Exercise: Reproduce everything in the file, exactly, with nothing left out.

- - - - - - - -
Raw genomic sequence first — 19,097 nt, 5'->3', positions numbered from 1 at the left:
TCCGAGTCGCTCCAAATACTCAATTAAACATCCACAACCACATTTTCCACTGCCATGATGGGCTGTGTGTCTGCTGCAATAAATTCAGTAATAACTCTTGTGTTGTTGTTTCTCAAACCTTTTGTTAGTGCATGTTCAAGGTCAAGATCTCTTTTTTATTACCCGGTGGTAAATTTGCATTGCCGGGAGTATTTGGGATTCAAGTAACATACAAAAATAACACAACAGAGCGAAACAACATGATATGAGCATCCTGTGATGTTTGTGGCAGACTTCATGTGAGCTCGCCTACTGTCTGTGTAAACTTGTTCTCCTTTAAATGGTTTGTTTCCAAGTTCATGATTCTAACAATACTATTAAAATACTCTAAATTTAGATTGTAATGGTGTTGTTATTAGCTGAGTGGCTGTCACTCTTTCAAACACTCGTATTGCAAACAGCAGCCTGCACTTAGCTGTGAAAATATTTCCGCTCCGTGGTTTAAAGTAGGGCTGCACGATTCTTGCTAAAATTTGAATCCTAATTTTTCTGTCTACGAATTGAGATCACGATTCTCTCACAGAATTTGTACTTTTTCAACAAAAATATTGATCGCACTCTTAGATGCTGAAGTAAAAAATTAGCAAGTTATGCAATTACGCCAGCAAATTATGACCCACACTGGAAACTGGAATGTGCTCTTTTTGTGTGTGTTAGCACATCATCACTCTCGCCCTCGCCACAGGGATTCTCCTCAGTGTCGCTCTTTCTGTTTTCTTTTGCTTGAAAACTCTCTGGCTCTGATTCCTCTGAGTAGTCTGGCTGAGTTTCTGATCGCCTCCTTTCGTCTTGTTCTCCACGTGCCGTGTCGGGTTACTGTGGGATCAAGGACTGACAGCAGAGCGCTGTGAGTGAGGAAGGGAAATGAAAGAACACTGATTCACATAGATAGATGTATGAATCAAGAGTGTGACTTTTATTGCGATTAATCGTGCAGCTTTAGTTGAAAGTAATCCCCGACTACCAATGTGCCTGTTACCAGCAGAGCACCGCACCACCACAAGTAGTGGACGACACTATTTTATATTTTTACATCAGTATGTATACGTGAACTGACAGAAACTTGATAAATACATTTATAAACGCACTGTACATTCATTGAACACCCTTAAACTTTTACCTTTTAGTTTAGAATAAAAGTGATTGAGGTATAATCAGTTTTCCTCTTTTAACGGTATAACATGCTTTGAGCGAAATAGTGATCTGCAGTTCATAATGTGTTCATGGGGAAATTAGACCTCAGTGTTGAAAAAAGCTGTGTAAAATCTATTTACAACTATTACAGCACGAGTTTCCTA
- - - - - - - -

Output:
Raw genomic sequence first — 19,097 nt, 5'->3', positions numbered from 1 at the left:
TCCGAGTCGCTCCAAATACTCAATTAAACATCCACAACCACATTTTCCACTGCCATGATGGGCTGTGTGTCTGCTGCAATAAATTCAGTAATAACTCTTGTGTTGTTGTTTCTCAAACCTTTTGTTAGTGCATGTTCAAGGTCAAGATCTCTTTTTTATTACCCGGTGGTAAATTTGCATTGCCGGGAGTATTTGGGATTCAAGTAACATACAAAAATAACACAACAGAGCGAAACAACATGATATGAGCATCCTGTGATGTTTGTGGCAGACTTCATGTGAGCTCGCCTACTGTCTGTGTAAACTTGTTCTCCTTTAAATGGTTTGTTTCCAAGTTCATGATTCTAACAATACTATTAAAATACTCTAAATTTAGATTGTAATGGTGTTGTTATTAGCTGAGTGGCTGTCACTCTTTCAAACACTCGTATTGCAAACAGCAGCCTGCACTTAGCTGTGAAAATATTTCCGCTCCGTGGTTTAAAGTAGGGCTGCACGATTCTTGCTAAAATTTGAATCCTAATTTTTCTGTCTACGAATTGAGATCACGATTCTCTCACAGAATTTGTACTTTTTCAACAAAAATATTGATCGCACTCTTAGATGCTGAAGTAAAAAATTAGCAAGTTATGCAATTACGCCAGCAAATTATGACCCACACTGGAAACTGGAATGTGCTCTTTTTGTGTGTGTTAGCACATCATCACTCTCGCCCTCGCCACAGGGATTCTCCTCAGTGTCGCTCTTTCTGTTTTCTTTTGCTTGAAAACTCTCTGGCTCTGATTCCTCTGAGTAGTCTGGCTGAGTTTCTGATCGCCTCCTTTCGTCTTGTTCTCCACGTGCCGTGTCGGGTTACTGTGGGATCAAGGACTGACAGCAGAGCGCTGTGAGTGAGGAAGGGAAATGAAAGAACACTGATTCACATAGATAGATGTATGAATCAAGAGTGTGACTTTTATTGCGATTAATCGTGCAGCTTTAGTTGAAAGTAATCCCCGACTACCAATGTGCCTGTTACCAGCAGAGCACCGCACCACCACAAGTAGTGGACGACACTATTTTATATTTTTACATCAGTATGTATACGTGAACTGACAGAAACTTGATAAATACATTTATAAACGCACTGTACATTCATTGAACACCCTTAAACTTTTACCTTTTAGTTTAGAATAAAAGTGATTGAGGTATAATCAGTTTTCCTCTTTTAACGGTATAACATGCTTTGAGCGAAATAGTGATCTGCAGTTCATAATGTGTTCATGGGGAAATTAGACCTCAGTGTTGAAAAAAGCTGTGTAAAATCTATTTACAACTATTACAGCACGAGTTTCCTA